MINNEAPOLIS (WCCO) – The Supreme Court will decide if a controversial question about citizenship is added to next year’s census. The Justice Department says it needs an accurate count to enforce the Voting Rights Act, but critics say it could cause large groups of people to skip the census.
So, that had us wondering: Why do we take the census? Good Question.
Article 1, Section 2 of the U.S. Constitution says “actual enumeration” will be taken every “ten years, in such manner as they shall by law direct.”
“We have a lot at stake,” says Andrew Virden, director of census operations and engagement at the Minnesota State Demographer’s Office. “There’s a lot of different reasons why you might care about the census even if you don’t know it.”
The official data is used for a number of different purposes by the government, academics, nonprofits and businesses.
First, it determines the numbers of Congressional seats each state has in the U.S. House of Representatives. For the past three censuses, Minnesota has been on the verge of losing one of its Congressional seats.
“There are 435 seats in Congress and Minnesota got the 435th of those seats,” says Virden. “It was that close.”
Census data is a big factor in determining the level of federal funding given to each state. Each year, Minnesota receives $15.5 billion in federal funding, which translates to $28,000/person over the decade.
Businesses and local governments also use the data to plan where roads, schools, hospitals or new stores should be placed.
“Voting is the rockstar of civic engagements,” says XP Lee, community liaison for the City of Brooklyn Park. “But the Census is the nerdy tech guy that works in the background.”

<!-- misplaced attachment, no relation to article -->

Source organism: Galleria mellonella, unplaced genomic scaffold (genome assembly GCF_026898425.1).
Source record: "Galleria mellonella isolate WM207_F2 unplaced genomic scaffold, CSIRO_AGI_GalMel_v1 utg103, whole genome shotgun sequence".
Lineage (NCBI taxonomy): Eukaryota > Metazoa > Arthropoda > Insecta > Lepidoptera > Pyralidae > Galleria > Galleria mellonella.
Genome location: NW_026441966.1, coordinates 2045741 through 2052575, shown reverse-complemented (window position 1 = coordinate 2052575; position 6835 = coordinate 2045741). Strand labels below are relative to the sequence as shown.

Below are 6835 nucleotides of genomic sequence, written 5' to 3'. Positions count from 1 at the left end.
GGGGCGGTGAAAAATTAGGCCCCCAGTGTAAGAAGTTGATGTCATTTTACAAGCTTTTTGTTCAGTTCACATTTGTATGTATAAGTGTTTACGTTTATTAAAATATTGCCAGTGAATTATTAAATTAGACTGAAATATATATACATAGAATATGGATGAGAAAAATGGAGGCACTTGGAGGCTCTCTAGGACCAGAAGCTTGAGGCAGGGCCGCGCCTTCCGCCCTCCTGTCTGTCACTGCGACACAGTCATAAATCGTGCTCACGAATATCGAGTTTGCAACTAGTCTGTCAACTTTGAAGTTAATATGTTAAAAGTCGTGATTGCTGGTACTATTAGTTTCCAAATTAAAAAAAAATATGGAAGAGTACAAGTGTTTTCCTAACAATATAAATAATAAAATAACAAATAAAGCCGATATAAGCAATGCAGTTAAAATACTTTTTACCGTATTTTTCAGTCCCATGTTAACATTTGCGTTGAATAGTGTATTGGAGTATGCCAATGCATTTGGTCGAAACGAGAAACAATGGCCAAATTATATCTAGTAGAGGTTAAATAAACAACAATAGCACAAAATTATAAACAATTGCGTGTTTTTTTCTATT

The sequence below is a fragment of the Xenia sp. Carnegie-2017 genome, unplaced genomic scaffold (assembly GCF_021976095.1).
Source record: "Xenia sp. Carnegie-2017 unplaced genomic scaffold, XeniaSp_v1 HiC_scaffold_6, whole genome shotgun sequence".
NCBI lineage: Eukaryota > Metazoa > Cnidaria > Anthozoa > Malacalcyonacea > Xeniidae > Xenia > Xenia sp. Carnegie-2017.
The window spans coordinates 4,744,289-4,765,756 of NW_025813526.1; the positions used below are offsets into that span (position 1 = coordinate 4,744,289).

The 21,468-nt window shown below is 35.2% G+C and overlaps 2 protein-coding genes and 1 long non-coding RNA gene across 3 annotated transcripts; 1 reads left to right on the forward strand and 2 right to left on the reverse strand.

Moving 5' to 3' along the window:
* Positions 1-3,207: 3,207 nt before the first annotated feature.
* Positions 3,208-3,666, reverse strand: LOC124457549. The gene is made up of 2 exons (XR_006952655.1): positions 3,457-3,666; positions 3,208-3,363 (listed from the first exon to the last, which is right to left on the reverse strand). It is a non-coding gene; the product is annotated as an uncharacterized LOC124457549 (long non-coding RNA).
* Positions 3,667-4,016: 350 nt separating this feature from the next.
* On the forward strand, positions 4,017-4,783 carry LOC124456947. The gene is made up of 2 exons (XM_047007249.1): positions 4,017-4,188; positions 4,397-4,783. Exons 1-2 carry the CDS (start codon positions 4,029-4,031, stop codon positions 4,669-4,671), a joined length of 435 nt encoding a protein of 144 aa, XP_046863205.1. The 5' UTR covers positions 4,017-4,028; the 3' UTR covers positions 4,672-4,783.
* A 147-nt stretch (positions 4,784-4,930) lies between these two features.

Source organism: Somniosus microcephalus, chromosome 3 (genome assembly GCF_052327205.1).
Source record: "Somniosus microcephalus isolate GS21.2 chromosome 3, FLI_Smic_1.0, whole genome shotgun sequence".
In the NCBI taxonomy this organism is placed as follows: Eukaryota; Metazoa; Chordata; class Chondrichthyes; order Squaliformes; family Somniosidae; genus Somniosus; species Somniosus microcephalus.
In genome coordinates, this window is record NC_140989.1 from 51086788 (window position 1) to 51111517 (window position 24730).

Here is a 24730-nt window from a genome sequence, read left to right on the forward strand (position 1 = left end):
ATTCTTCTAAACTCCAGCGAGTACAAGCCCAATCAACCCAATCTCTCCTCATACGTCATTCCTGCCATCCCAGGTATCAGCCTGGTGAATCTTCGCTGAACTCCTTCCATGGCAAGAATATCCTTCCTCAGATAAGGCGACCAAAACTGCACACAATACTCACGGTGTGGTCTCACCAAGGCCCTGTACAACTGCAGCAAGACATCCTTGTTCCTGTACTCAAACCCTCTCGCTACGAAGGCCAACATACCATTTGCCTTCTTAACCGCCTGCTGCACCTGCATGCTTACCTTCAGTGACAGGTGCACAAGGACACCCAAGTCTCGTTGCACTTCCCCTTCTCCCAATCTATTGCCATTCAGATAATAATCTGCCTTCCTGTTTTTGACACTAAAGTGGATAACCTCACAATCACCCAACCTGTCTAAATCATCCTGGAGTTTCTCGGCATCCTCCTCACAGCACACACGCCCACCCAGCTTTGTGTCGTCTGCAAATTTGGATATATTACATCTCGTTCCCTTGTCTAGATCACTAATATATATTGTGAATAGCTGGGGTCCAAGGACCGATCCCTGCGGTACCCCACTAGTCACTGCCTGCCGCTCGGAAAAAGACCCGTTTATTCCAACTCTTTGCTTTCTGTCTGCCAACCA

Lee, who’s also organizing census efforts with the Hmong American Census Network, says rockstars are just as important as nerdy guys. He started census organizing with traditionally undercounted groups in February 2018. Since then, he’s been part of city/county partnership meetings and listening groups as well as creating public service announcements in the Hmong language.
“The message is important, but the messenger is also important,” Lee says. “It takes time to get into the communities and build the relations, so they can trust you and feel more confident in filling out the census.”
This will be the first time people will have the option of filling out the census forms online. In mid-March of 2020, the first mailings will be sent informing people how to complete the census questions online. A smaller group of people who live in areas with limited internet access will receive paper forms.
Virden says he expects the Census Bureau to open three offices in Minnesota – Minneapolis, Rochester and Duluth – in mid-summer of 2019.